Satisfied with this explanation the merchant went in search of the craftsman to pay both for the rose of his last visit but in compliment for his latest accomplishment in decorating the village. At the craftsman’s quarters he found footmen of the palace exiting with armfuls of bouquets intended for the wedding banquet.
“Excuse me, but can you point me in the direction of the craftsman,” said the merchant. “I have a debt to settle with him.”
“Out of the question,” said one of the footman, “As the prince is busy getting ready for his wedding ceremony.”
The merchant was naturally confused so he returned to the innkeeper for confirmation.
“Indeed! The prince lived among us as a simple craftsman for years without betraying his true station. And today he marries the daughter of a merchant who graciously conceded to meet him in payment for a silk lotus flower he created…”
The merchant fell into an instant funk as he realized his daughter had spurned a prince. He stayed in town for the wedding and in the receiving line he found the craftsman prince recognized him immediately.
“Thank you for attending my wedding, though I suspect by the dour look on your face you have come to settle our accounts.”
“It is unfortunate that my daughter could not appreciate all you had to offer. What will this insult to your highness cost me?”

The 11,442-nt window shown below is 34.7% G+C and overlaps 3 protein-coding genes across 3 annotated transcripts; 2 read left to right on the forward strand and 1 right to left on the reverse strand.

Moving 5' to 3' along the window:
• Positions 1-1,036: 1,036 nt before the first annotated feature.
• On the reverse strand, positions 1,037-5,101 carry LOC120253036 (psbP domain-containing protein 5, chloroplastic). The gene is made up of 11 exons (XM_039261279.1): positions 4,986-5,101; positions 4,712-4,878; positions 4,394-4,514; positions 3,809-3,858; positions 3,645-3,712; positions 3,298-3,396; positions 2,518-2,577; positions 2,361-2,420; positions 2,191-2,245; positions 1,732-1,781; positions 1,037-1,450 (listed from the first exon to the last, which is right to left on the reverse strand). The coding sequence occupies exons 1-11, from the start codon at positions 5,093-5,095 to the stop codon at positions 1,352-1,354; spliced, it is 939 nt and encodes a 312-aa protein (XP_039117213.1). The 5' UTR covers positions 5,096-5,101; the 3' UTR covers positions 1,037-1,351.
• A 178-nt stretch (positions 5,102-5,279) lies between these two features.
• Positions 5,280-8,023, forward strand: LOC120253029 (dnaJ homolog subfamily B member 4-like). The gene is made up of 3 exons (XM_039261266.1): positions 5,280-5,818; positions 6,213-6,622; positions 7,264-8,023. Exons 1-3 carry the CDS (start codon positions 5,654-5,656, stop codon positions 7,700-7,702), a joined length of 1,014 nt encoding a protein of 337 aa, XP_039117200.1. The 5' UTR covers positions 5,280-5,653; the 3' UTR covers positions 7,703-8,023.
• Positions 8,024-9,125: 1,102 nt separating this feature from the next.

“It is too joyous an occasion for me to feel insulted. Return home and tell your daughters of all you have learned and we shall consider the matter settled.”
Which he did. And when the merchant’s daughters heard it all they wept for days on end, especially the younger daughter who never married and was buried holding a single rose that had been spun from silk.
And the rose still smelled as sweet as the day it was created.
“The Winter Rose” is adapted from The Complete Fairy Tales of the Brothers Grimm edited by Jack Zipes, part of a very long project to adapt and revise all the tales collected therein.
The original of “The Winter Rose” is the Grimm version of the story better known as “La Belle et la Bête” often credited to Jeanne-Marie Leprince de Beaumont though hers was an adaptation of a much longer version by Gabrielle-Suzanne Barbot de Villeneuve. So I’m just part of a grand tradition of revising and reinterpreting tales!
Actually, it always bothered me that Belle made such a seemingly absurd demand that put her father at such risk. In the Grimm version the father dies before Belle can save him from destitution and death, and she returns to her prince and lives happily ever after. No, no prince for you, Belle, not this time.